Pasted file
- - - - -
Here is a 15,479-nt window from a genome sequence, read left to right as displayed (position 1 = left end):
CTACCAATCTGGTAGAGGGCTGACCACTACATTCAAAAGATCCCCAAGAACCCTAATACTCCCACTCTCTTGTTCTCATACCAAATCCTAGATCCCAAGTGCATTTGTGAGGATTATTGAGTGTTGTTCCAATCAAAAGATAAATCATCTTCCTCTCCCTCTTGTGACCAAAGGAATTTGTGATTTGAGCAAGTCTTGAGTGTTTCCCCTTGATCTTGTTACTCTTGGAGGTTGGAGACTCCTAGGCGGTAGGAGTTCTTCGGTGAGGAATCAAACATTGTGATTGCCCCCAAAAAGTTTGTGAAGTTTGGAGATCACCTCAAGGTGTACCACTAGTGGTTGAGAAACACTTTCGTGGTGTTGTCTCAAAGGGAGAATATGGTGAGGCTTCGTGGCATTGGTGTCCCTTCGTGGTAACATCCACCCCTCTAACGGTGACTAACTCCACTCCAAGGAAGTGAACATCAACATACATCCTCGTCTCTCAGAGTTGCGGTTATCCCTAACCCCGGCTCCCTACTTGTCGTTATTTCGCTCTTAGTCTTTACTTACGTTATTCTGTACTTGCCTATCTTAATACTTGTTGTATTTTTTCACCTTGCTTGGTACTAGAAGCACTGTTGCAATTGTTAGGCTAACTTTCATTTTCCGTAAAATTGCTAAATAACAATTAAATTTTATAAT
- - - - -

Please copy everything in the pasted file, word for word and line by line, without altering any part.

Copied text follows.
Here is a 15,479-nt window from a genome sequence, read left to right as displayed (position 1 = left end):
CTACCAATCTGGTAGAGGGCTGACCACTACATTCAAAAGATCCCCAAGAACCCTAATACTCCCACTCTCTTGTTCTCATACCAAATCCTAGATCCCAAGTGCATTTGTGAGGATTATTGAGTGTTGTTCCAATCAAAAGATAAATCATCTTCCTCTCCCTCTTGTGACCAAAGGAATTTGTGATTTGAGCAAGTCTTGAGTGTTTCCCCTTGATCTTGTTACTCTTGGAGGTTGGAGACTCCTAGGCGGTAGGAGTTCTTCGGTGAGGAATCAAACATTGTGATTGCCCCCAAAAAGTTTGTGAAGTTTGGAGATCACCTCAAGGTGTACCACTAGTGGTTGAGAAACACTTTCGTGGTGTTGTCTCAAAGGGAGAATATGGTGAGGCTTCGTGGCATTGGTGTCCCTTCGTGGTAACATCCACCCCTCTAACGGTGACTAACTCCACTCCAAGGAAGTGAACATCAACATACATCCTCGTCTCTCAGAGTTGCGGTTATCCCTAACCCCGGCTCCCTACTTGTCGTTATTTCGCTCTTAGTCTTTACTTACGTTATTCTGTACTTGCCTATCTTAATACTTGTTGTATTTTTTCACCTTGCTTGGTACTAGAAGCACTGTTGCAATTGTTAGGCTAACTTTCATTTTCCGTAAAATTGCTAAATAACAATTAAATTTTATAAT